Award aids MSU biofuel technology development
New federal funding will support a Michigan State University corporate partnership focused on turning crop residues into fuel and other products.
A $2.5 million U.S. Department of Energy grant to MSU biobased technology affiliate MBI and partner Novozymes supports optimization of its enzyme technologies to cost-effectively extract fermentable sugars from processed corn stover—cornstalks and leaves.
“There are two major challenges in converting agricultural biomass into biobased products,” said Allen Julian, MBI’s Chief Business Officer. “One is the challenge of handling, storing and hauling low-density biomass to the refinery. The other is the challenge of breaking down the biomass cost-effectively into its constituent sugars.”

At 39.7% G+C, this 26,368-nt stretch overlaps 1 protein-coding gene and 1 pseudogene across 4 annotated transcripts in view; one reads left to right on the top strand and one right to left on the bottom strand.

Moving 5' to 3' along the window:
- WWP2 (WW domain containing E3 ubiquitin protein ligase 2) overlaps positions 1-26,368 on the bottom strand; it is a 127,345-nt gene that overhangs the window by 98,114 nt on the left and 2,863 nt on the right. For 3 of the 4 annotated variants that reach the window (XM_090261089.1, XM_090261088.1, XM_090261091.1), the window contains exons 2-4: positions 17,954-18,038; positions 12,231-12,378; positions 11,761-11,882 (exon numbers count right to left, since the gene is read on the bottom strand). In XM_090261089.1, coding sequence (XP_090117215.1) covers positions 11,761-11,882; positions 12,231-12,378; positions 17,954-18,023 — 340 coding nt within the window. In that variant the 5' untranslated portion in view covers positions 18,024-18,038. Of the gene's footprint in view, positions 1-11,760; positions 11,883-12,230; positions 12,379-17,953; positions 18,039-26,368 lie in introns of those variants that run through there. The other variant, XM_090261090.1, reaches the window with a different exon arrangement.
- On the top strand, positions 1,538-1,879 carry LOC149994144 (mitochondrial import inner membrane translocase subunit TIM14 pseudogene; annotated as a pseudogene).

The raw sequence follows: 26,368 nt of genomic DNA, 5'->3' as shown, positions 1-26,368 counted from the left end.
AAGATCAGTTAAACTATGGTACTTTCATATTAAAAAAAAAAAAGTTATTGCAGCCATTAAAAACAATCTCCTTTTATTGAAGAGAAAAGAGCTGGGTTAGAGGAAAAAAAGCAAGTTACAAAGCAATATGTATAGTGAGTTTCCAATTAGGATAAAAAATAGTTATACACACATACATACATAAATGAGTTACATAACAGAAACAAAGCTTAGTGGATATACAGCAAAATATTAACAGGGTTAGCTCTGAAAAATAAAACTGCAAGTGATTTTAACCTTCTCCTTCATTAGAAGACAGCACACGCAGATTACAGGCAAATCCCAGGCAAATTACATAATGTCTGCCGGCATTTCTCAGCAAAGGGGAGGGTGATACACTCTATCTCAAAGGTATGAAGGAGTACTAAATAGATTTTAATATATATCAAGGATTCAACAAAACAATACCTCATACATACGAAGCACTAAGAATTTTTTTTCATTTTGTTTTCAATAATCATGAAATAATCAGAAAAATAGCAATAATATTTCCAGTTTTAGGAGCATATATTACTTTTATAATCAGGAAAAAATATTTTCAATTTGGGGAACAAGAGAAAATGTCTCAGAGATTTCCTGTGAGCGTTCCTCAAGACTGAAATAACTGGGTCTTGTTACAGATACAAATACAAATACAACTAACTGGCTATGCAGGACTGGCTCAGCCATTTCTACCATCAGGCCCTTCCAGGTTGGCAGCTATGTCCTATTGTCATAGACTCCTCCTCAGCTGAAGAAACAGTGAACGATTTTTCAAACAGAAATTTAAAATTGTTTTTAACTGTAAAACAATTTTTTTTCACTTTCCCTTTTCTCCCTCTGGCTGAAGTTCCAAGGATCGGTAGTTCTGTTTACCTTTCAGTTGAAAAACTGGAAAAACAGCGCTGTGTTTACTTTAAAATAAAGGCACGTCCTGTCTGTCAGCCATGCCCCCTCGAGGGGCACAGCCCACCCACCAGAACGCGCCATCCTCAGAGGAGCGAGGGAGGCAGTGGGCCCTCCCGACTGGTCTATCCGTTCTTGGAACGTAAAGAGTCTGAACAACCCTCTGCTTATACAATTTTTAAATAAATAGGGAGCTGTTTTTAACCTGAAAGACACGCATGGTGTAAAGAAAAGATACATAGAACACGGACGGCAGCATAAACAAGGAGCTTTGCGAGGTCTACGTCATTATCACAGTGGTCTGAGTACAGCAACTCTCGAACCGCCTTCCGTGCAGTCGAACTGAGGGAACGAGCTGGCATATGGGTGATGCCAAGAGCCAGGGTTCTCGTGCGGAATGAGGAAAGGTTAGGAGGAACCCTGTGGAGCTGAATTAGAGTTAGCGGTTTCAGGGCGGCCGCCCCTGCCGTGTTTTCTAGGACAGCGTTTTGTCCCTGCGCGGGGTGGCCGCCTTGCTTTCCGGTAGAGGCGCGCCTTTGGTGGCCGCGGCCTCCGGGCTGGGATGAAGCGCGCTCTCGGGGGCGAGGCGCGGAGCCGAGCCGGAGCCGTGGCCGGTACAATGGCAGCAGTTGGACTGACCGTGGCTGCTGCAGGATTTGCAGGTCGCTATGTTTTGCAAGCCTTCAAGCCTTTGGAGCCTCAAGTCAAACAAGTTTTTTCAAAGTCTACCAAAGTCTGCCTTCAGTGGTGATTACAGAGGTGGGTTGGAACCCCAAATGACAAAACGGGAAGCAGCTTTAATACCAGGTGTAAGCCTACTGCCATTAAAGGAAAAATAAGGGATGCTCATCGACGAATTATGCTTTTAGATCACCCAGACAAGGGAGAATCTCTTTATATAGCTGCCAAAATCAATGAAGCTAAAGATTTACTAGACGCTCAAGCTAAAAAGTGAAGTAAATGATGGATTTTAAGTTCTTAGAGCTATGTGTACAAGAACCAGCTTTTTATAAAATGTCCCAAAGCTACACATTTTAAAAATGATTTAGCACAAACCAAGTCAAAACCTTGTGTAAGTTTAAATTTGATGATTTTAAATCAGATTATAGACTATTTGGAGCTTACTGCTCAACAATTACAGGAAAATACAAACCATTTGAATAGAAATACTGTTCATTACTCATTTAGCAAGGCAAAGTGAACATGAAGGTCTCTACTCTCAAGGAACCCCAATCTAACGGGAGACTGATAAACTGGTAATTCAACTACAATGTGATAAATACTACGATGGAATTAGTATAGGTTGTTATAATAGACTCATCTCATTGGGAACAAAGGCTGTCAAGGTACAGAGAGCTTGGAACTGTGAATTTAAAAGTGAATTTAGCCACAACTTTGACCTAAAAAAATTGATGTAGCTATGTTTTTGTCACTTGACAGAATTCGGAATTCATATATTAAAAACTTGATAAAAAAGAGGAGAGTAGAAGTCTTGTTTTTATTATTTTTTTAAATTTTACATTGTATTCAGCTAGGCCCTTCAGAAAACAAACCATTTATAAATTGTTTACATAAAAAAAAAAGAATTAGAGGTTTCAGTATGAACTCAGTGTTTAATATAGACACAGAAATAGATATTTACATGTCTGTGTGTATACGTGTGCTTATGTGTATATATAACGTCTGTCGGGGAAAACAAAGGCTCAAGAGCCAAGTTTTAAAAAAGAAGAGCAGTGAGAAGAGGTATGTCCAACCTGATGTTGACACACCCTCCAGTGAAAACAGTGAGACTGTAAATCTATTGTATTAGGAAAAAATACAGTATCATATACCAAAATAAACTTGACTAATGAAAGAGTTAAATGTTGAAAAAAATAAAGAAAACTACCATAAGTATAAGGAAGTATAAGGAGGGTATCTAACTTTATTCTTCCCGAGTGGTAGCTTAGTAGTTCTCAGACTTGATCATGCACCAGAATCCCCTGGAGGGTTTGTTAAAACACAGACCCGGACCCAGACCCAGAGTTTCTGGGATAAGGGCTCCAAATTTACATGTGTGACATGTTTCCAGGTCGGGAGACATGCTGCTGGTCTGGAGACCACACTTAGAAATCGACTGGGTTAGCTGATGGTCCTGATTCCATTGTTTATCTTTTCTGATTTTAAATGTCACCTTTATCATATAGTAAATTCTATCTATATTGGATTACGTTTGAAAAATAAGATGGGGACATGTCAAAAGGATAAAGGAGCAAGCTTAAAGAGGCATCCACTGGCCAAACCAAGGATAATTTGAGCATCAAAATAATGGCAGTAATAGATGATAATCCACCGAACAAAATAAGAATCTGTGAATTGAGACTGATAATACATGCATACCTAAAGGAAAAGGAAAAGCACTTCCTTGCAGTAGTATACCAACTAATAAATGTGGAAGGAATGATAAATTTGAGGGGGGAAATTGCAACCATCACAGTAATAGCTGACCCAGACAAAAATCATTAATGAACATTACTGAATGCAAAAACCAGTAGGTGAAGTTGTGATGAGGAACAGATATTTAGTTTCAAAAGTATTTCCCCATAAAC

MBI is using a prior $4.3 million USDOE award to scale up a process called AFEX, which uses pressurized ammonia vapor to process biomass so that enzymes can more effectively break it down into fermentable sugars. The AFEX process also enables the production of biomass pellets that can be economically stored, transported to a biorefinery, and there fermented to make biofuels, chemicals and other products.
MBI is currently completing the installation of a one ton-per-day pilot AFEX reactor at its facility south of the MSU campus, scaling up technology developed by Bruce Dale, University Distinguished Professor of chemical engineering and materials science.
Novozymes is a global enzyme technology company based in Denmark. More information can be found at www.novozymes.com. A holding of the MSU Foundation, MBI is located in the University Corporate Research Park in Lansing, south of the MSU campus. For more information, visit www.mbi.org.